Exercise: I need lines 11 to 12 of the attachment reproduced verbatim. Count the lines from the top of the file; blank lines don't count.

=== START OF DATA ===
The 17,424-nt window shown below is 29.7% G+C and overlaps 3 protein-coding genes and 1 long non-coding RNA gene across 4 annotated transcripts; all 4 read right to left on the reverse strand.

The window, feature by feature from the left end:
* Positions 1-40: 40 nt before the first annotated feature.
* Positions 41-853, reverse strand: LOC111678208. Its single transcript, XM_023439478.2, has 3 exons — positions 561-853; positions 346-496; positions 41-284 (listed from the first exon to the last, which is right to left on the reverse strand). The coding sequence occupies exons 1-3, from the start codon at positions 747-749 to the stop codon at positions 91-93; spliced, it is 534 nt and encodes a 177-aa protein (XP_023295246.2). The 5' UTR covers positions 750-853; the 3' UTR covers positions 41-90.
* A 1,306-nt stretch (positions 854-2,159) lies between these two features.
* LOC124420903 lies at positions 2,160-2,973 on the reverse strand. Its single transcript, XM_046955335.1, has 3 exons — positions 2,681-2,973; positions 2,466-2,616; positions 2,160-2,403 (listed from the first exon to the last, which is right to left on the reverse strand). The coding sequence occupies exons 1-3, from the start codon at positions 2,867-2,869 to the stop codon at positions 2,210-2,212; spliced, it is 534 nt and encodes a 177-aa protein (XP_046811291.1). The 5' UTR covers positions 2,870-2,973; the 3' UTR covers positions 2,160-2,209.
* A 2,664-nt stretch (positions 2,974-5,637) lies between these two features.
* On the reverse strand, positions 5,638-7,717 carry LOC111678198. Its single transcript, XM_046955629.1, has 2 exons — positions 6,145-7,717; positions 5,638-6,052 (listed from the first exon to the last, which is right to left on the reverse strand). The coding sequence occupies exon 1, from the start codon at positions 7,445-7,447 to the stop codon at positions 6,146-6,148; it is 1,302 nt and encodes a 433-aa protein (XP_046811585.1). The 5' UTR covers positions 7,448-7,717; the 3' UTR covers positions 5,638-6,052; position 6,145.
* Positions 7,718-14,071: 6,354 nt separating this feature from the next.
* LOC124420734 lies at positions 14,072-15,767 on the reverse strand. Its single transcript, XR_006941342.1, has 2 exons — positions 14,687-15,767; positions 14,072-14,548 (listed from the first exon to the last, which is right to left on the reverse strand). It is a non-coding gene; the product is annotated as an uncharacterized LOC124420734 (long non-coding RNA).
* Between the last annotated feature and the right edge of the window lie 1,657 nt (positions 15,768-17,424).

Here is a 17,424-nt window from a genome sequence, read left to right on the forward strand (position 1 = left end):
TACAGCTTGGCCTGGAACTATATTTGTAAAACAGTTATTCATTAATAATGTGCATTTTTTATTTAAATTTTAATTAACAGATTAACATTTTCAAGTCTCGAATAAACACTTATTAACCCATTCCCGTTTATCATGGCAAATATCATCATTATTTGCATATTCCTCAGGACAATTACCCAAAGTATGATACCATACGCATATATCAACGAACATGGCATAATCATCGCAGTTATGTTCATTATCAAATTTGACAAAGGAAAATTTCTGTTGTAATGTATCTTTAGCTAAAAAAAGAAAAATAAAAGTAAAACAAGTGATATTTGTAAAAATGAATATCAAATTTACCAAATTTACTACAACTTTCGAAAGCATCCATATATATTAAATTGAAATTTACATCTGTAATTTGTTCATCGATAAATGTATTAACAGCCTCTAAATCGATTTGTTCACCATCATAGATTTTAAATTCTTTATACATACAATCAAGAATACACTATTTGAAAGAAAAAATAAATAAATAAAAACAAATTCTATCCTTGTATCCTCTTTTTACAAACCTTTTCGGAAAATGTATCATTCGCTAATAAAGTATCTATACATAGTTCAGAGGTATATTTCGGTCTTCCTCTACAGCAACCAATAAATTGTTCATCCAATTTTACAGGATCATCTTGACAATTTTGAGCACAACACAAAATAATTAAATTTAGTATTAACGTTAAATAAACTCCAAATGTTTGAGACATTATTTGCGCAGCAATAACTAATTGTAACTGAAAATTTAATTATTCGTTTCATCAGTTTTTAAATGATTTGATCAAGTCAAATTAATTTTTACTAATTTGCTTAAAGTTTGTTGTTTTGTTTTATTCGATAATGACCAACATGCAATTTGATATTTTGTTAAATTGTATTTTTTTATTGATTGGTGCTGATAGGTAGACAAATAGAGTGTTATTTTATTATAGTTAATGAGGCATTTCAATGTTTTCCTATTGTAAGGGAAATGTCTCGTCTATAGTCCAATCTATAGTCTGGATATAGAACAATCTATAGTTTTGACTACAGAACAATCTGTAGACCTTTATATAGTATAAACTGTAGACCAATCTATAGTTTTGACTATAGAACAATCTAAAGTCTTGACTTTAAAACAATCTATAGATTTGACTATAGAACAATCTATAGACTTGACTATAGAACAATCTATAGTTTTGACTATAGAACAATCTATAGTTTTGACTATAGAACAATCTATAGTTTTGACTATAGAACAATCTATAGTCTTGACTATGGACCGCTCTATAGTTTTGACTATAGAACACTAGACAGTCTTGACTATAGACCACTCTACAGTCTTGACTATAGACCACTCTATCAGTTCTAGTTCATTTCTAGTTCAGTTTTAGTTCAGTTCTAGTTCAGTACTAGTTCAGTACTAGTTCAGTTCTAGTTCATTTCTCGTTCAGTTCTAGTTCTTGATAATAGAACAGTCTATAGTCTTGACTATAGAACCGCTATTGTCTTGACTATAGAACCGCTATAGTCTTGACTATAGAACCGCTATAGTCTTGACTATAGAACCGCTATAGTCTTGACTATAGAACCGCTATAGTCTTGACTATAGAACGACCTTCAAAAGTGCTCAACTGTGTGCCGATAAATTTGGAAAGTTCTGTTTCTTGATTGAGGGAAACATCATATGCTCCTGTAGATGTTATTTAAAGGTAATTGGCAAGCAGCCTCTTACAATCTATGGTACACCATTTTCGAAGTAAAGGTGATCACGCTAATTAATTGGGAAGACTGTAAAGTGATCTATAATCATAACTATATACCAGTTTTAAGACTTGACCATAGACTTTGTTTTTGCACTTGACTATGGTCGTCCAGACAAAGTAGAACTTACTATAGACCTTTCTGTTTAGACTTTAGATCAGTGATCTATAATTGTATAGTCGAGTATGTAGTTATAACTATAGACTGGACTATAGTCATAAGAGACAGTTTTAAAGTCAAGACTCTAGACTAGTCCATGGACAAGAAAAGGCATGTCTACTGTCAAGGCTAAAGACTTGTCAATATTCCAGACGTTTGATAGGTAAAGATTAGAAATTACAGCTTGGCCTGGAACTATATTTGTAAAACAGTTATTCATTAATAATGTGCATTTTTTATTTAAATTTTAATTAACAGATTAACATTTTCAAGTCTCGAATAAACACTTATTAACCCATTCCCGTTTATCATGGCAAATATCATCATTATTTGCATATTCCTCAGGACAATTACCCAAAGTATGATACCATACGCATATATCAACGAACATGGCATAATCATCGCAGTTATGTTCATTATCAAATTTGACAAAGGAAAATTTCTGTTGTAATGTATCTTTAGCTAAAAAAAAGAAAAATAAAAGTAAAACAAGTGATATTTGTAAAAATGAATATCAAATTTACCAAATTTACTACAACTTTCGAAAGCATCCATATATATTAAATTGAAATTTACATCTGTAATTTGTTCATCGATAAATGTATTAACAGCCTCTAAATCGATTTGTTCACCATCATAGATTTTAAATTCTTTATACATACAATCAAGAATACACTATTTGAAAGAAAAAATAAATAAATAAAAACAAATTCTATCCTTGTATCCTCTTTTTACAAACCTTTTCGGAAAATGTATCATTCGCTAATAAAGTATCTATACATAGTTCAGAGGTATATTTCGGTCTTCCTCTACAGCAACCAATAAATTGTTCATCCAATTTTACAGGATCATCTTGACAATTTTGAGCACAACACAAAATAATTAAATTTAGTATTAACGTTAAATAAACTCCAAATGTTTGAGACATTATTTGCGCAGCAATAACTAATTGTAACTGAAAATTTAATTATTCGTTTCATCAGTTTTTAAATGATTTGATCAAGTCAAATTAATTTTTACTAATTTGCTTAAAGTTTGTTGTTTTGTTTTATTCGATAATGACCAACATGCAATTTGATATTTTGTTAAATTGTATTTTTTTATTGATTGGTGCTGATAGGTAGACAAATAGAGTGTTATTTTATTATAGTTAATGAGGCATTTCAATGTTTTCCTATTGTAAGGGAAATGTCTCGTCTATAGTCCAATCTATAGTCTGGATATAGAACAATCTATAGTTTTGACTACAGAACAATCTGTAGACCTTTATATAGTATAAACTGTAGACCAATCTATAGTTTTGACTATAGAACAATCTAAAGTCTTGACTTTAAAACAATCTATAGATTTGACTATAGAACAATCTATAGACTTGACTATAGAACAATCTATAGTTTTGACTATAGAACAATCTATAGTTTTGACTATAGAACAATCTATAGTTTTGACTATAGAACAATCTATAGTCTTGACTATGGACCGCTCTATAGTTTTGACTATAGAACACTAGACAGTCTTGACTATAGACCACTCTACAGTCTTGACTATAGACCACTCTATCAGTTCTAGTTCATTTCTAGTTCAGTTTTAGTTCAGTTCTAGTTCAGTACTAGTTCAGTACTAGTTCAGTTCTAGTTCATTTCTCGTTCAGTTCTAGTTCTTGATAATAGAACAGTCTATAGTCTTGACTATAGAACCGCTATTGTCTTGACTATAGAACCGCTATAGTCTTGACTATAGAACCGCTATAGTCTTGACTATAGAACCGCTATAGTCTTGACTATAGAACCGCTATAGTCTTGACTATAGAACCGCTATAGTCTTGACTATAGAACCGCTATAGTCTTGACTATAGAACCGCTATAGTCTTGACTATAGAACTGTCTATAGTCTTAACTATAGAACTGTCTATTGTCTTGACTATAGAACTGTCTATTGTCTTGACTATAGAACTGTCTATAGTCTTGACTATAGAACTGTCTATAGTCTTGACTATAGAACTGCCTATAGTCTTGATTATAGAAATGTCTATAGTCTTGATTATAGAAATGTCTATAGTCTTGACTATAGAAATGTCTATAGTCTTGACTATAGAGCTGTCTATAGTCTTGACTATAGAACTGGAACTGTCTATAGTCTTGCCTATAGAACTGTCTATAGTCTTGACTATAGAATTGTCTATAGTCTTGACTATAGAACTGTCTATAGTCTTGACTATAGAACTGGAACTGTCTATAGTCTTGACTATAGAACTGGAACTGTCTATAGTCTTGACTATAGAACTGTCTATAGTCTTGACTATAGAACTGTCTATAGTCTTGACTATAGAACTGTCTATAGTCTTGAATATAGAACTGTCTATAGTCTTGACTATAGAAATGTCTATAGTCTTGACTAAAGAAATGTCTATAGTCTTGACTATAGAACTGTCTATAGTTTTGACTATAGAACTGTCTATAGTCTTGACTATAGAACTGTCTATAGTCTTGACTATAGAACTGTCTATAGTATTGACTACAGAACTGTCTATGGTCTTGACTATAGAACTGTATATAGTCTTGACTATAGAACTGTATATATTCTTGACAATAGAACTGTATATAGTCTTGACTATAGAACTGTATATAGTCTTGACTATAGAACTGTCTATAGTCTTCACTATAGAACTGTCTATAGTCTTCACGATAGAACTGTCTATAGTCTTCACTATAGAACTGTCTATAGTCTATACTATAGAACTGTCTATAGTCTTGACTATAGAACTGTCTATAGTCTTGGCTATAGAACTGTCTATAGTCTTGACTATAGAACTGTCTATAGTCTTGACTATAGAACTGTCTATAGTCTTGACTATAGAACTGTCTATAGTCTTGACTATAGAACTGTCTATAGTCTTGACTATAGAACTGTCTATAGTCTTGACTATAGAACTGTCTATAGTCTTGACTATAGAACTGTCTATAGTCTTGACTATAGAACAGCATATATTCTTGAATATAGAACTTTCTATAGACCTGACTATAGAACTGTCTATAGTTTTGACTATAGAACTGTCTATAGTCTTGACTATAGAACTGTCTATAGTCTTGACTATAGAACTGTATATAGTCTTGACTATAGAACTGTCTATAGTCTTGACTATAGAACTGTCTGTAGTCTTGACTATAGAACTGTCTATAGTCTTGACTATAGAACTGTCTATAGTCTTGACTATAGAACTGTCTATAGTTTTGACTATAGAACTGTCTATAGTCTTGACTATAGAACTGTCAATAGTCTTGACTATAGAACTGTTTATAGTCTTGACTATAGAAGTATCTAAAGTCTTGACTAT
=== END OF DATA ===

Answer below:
* Between the last annotated feature and the right edge of the window lie 1,657 nt (positions 15,768-17,424).

Here is a 17,424-nt window from a genome sequence, read left to right on the forward strand (position 1 = left end):